3. Scott says:

    Great reviews! Thanks a lot. One relatively new online product missing from your reviews is Mvelopes (www.mvelopes.com). It’s the only online tool (and one of few software packages) that allows you to use the trusted envelope system in an electronic environment. I’m in my 30-day trial of it and it has much promise. You may want to take a look at it sometime. Thanks again. Love your blog!

  4. Mike says:

    The idea of information becoming more vulnerable is becoming more insidious. My personal information (a lot of it)was lost by my employer when a laptop was stolen from a company vehicle. Just what my PII was doing on a laptop out of the office was never really disclosed. This is a Fortune 10 company not some Mom and Pop operation so they certainly know better.

    Whether these folks (Mint, Quicken etc) have the best of intentions or not- putting this much information into the public ALWAYS has risks.

  5. Tim says:

    I have some real reservations about these websites too. While data security is my primary concern, I think that you also miss out on many of the benefits of using finance software by using an online system that automatically imports your data. The seduction of automatically importing your transactions comes with a cost, oftentimes in real money.
    First, hand keying your receipts allows you to accurately categorize your purchases. Most receipts are pretty straightforward, but I find that I may spend in three or four budget categories on a visit to Target or Costco. Part of the benefits of tracking your finances derive from managing to a budget. When I tried out Yodlee a few years ago through my credit union, I found it all too easy to import data without bothering to override the default categories. Even if you massage the data, it’s impossible to breakdown a transaction without using your original receipt, so why not just key it upfront?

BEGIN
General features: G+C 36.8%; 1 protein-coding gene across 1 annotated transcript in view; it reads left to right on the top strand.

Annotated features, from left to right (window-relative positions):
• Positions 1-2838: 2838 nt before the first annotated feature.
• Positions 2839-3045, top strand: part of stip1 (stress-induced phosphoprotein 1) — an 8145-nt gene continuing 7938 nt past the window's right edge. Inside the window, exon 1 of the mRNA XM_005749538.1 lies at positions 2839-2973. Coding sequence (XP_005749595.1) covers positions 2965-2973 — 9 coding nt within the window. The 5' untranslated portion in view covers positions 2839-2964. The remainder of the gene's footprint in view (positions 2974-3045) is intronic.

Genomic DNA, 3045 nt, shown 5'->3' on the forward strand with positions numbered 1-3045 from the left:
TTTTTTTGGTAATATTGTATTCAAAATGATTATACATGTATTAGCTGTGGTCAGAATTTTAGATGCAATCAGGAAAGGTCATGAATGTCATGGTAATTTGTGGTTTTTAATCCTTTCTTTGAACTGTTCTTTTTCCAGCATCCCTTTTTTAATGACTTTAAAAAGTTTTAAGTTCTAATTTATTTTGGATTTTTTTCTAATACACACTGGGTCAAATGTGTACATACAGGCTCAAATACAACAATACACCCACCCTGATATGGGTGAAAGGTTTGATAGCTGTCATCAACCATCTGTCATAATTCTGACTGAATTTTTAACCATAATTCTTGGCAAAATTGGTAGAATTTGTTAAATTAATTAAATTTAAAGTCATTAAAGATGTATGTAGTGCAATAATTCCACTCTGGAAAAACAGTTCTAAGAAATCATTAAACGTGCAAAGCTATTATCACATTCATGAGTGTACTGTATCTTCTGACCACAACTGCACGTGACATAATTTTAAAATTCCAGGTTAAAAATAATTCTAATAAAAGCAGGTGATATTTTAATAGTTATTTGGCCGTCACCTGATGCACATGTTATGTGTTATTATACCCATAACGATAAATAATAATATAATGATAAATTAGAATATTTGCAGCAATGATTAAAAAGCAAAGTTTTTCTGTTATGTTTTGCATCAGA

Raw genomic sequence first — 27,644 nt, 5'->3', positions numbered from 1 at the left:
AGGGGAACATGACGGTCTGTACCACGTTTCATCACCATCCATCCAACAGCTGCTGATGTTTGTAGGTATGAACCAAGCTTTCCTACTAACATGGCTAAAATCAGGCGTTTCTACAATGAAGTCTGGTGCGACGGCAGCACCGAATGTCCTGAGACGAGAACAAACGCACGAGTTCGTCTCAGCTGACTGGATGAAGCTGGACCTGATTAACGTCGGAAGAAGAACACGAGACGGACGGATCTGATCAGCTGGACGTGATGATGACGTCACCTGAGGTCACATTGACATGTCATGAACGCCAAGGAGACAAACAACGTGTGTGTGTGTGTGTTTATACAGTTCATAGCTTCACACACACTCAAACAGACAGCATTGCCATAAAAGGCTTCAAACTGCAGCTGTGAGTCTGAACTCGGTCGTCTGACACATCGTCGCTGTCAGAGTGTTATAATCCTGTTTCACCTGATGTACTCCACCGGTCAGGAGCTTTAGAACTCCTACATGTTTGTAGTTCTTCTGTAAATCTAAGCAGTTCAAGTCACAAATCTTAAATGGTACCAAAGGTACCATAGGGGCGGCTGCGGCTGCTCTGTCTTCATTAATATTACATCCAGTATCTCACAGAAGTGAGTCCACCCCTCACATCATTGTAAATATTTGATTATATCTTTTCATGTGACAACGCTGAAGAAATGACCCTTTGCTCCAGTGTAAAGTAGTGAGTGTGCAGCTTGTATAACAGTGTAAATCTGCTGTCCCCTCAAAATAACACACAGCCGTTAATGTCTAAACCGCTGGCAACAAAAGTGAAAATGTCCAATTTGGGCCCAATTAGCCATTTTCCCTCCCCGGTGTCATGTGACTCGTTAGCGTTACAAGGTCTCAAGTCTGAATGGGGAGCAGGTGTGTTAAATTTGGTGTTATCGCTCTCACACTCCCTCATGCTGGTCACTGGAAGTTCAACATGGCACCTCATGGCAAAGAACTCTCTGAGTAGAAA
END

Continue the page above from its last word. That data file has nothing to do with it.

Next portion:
Second, reconciling your various statements is a valuable exercise and one that takes literally just minutes if you have already keyed in your receipts. Several times a year, I find a waiter who increased his tip or an unexpected fee tacked on a purchase. By comparing my statements to the receipts that I have already entered, these discrepancies jump out at me. In fact, the biggest time sink of using Quicken comes from identifying issues for follow up.
    Keying in your receipts and reconciling your statements needn’t take a lot of time with a tool like Quicken. In just a minute or two a day, I can enter my day’s receipts and once a week I spend less than a half an hour reconciling the week’s receipts and paying my bills electronically.
    I realize that neither of these concerns are necessarily a function of having your finance software online, but the temptation to just import and go makes an online tool less attractive to me even if there weren’t data security issues. Maybe I am just acknowledging my own tendency to take the easy way out, but for me the benefits of using an offline system far outweigh having online access with automatic importing.

  6. Nick says:

    Thanks for your thoughts on these three. I’ve been using Geezeo, which is very similar to Mint. I’d be curious to hear your thoughts on Geezeo.

  7. N says:

    Initially I had the same reservations about Mint. But then I realized that they don’t have my name, social security number or address – everything needed for someone to commit account fraud.

    All Mint has are my account numbers and passwords. Even if someone were to obtain this information, they still wouldn’t have access to my SSN or name because neither is displayed on the bank’s web site. So in reality, that information is useless. You can’t open a credit card or transfer money out of my account with just this data.

    Now I use Mint and it’s by far my favorite tool for keeping track of my spending.

  8. junger says:

    Have you tried using Yodlee’s MoneyCenter app?

    It’s completely free, has no ads, and is as secure as your online bank (since Yodlee probably powers it).